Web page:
Downtown Los Angeles is enjoying a spurt in growth, and with that has come a growth in spurts.
But just where in that concrete Shangri-La-La is a dog supposed to pee?
With the revitalization of downtown, and a campaign to attract upwardly mobile types (and their dogs), more of both are relocating to the area — only to find that convenient places for dogs to urinate weren’t part of the makeover, the Los Angeles Times reports.
The latest attempt to address the problem has been to locate small — and we do mean small — patches of artificial turf in areas designated (by humans) for canine toileting needs. As you can see above, it’s hardly a dog park.
Blair Besten, executive director of the Historic Downtown Business Improvement District, said patches began being installed in August as part of a trial run. Three tree wells that no longer contained trees, in spaces away from restaurants and heavy pedestrian traffic, were used to install 4-by-4-foot patches of artificial grass.
If they’re popular and hold up to regular use, the program may be expanded, Besten told the newspaper.
By redirecting dogs to the patches, she said, the city can cut down on odors, peed-upon buildings, sidewalks and trash cans, and the residue that is tracked into offices and apartments. The patches are located at Spring and 7th, near the corner of 7th and Main, and on 6th just after Main.
“They should have put them in a long time ago,” said downtown resident Helena Gaeta, who has trained her dachshund-Chihuahua mix to go in tree wells. While downtown advertising campaigns targeted dog owners, she noted, there isn’t much greenspace available to dogs.
A survey by the Downtown Center Business Improvement District this year showed one of every three residents of the area owns a dog.
“Dogs have been the greatest thing for the downtown L.A. renaissance,” said Hal Bastian, executive vice president of the district. “It creates a community because more people are on the streets. It’s a better environment.”
But even with dog owners scooping up poop — and, of course, not all do — pee remains a problem.
Not all dogs find the patches pee-worthy. Josh Jacobson, who recently moved from downtown Long Beach, said his two Chihuahuas avoid the turf patches, possibly because they hold too many scents.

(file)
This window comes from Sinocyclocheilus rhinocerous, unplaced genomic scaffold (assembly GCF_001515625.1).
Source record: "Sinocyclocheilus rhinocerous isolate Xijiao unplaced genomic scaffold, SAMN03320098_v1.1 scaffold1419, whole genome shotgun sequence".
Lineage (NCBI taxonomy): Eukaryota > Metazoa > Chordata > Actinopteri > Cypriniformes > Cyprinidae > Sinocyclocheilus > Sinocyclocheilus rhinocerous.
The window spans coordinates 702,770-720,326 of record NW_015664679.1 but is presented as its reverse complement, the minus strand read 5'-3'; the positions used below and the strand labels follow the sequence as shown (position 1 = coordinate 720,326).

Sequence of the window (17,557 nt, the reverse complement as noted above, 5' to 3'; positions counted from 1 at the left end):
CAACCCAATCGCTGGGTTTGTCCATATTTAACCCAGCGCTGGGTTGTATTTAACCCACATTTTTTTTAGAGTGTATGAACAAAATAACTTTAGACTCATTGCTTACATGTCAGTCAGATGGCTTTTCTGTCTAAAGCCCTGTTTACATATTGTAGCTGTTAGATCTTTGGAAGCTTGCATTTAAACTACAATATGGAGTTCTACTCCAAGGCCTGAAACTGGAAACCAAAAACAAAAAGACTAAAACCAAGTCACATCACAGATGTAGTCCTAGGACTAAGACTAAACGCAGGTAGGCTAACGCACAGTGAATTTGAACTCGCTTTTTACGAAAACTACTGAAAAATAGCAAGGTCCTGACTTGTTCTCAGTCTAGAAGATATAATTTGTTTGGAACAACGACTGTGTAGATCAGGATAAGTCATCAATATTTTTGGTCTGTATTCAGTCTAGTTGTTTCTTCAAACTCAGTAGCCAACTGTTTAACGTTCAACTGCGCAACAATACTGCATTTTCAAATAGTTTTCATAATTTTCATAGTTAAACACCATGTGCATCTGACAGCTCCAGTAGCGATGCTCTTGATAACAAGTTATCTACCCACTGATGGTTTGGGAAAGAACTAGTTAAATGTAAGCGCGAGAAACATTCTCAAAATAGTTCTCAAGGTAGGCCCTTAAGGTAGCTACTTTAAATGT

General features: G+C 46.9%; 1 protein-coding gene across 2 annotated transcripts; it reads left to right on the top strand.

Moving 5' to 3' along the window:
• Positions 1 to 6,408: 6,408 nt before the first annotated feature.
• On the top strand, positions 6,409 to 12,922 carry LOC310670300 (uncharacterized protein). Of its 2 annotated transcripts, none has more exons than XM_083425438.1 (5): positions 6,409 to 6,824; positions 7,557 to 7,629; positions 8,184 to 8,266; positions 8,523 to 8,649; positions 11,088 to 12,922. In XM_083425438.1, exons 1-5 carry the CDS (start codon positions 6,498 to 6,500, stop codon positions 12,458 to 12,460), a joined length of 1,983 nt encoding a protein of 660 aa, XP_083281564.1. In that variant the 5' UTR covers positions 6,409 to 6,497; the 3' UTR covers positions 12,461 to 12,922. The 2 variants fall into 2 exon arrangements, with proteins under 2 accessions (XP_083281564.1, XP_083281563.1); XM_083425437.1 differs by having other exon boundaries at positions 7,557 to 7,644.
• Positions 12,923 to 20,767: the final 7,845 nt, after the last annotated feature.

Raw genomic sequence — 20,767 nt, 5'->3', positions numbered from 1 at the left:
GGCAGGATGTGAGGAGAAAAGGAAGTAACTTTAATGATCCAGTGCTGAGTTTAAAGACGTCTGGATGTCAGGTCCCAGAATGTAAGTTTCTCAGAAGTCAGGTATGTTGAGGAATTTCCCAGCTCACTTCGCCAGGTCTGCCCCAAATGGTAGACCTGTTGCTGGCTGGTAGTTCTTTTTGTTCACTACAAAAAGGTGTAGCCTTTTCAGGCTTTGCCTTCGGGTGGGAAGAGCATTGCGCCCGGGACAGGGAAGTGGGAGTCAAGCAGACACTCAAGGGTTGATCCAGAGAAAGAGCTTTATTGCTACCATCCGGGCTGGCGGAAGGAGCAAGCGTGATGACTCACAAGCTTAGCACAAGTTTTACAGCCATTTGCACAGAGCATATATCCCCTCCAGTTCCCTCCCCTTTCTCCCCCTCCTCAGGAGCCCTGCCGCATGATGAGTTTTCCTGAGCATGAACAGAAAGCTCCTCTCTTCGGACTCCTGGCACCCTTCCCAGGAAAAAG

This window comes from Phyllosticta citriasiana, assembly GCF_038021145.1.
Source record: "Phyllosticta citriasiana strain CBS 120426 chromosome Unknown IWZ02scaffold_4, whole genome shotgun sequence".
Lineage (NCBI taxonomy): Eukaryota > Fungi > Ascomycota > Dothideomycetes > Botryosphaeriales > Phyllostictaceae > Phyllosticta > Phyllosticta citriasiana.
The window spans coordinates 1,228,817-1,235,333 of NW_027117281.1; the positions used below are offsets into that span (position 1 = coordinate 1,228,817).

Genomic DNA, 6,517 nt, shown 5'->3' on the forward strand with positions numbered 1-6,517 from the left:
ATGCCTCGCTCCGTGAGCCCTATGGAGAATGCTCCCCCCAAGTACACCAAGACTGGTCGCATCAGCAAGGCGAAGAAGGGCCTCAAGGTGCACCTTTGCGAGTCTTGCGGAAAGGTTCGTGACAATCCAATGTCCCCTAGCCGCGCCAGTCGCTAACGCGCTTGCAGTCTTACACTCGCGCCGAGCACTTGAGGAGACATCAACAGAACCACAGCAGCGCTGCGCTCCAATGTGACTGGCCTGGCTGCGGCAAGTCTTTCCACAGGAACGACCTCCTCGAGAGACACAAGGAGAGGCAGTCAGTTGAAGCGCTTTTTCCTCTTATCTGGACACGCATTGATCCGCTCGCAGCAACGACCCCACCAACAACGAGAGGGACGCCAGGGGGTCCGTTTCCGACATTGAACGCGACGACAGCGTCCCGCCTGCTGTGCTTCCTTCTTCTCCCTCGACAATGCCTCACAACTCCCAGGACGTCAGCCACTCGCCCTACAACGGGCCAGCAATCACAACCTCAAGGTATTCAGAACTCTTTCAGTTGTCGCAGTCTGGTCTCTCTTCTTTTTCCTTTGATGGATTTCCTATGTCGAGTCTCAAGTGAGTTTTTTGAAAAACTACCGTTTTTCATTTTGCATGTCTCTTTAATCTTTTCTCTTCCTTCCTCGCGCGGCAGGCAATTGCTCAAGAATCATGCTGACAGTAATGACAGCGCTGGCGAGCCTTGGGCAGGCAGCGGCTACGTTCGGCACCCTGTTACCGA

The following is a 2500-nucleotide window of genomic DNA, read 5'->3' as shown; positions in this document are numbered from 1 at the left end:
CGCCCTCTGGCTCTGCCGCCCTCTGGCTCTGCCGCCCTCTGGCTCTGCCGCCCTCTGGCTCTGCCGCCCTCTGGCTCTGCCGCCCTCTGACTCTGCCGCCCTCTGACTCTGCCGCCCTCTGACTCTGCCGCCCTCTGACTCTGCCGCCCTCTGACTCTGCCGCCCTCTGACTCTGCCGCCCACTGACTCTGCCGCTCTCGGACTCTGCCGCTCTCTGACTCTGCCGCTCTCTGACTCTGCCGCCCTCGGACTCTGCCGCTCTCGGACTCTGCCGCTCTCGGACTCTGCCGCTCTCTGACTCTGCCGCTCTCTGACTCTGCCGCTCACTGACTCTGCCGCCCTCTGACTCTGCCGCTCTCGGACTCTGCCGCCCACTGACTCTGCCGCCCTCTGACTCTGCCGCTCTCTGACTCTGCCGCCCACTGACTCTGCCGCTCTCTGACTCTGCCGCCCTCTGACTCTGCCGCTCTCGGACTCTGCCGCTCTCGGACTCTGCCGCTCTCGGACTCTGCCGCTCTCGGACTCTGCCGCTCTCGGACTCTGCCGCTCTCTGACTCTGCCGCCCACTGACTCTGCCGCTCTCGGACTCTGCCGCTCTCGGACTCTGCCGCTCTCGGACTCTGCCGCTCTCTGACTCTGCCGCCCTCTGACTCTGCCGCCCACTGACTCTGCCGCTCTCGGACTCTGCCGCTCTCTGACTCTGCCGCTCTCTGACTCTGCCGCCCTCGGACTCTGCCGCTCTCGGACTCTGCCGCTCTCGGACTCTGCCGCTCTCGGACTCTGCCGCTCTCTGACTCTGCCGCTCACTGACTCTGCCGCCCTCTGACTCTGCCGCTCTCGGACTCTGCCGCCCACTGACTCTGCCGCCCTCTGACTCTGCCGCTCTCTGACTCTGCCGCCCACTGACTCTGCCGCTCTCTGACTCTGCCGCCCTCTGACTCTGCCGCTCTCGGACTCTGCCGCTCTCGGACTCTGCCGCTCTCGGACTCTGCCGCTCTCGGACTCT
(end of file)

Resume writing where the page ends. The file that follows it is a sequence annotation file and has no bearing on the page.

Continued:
“The dogs are still trying to figure it out,” he said.
(Photo: One of the patches of artificial turf installed in downtown L.A.; by Bethany Mollenkof / Los Angeles Times )
Posted by John Woestendiek December 3rd, 2013 under Muttsblog.
Tags: animals, artificial, core, district, dog, dog owners, dog parks, dogs, downtown, grass, greenspace, growth, historic, historic downtown business improvement, los angeles, newcomers, patches, pee, pet owners, pets, renaissance, revitalization, turf, urban, urinate, walking, waste
When the Cathedral of Saint John the Divine decided it needed to do something about the increasing numbers of dogs pooping on its hallowed grounds, it turned not to a deity, but to a design firm.
That firm’s answer? A series of signs, using Old Testament verse as an inspiration, along with regular English, in smaller print, for those who might not get it.
The Episcopal church, something of a landmark in New York City, isn’t totally down on dogs. It hold a blessing for dogs and other creatures on St. Francis Day. And it doesn’t mind that it has become a popular spot with dog owners. It just didn’t like the mess.
The design firm Pentagram says the church didn’t specifically request humorous signs, but that seemed to be the best approach.
The signs read, “Thou shalt not poop (Please keep dogs off grass),” “Hold close thy loved (Please keep dogs on a leash),” and “Collect what you receive (Please clean up after your dog).”
Posted by John Woestendiek October 16th, 2013 under Muttsblog.
Tags: animals, bible, cathedral of saint john the divine, church, clean up, dog, dog poop, dogs, episcopal, grass, grounds, leash, new york, old testament, pentagram, pets, poop, scripture, signs
Ace, while enjoying the wide-open West, seems less than pleased with one of its characteristics. He — and I could be wrongly reading his mind now — is tired of the blistering hot pavement and the pebbles, large and small, that most folks around here opt for when landscaping.
He was longing last night — again I’m mind reading — for a soft green carpet to do his business, which is what led me to approach my Motel 6 neighbors two doors down after seeing they had a dog. They appeared to have been there for a while, based on the clutter in their room, so I figured they knew the ropes.
Ace and I were headed out for a walk, when I spotted them. Not wanting to alarm them or trigger a bad reaction in their dog, I shouted my question from a distance.
“Do you know where I could find some grass around here?”
“Do you know where I could find some grass around here?”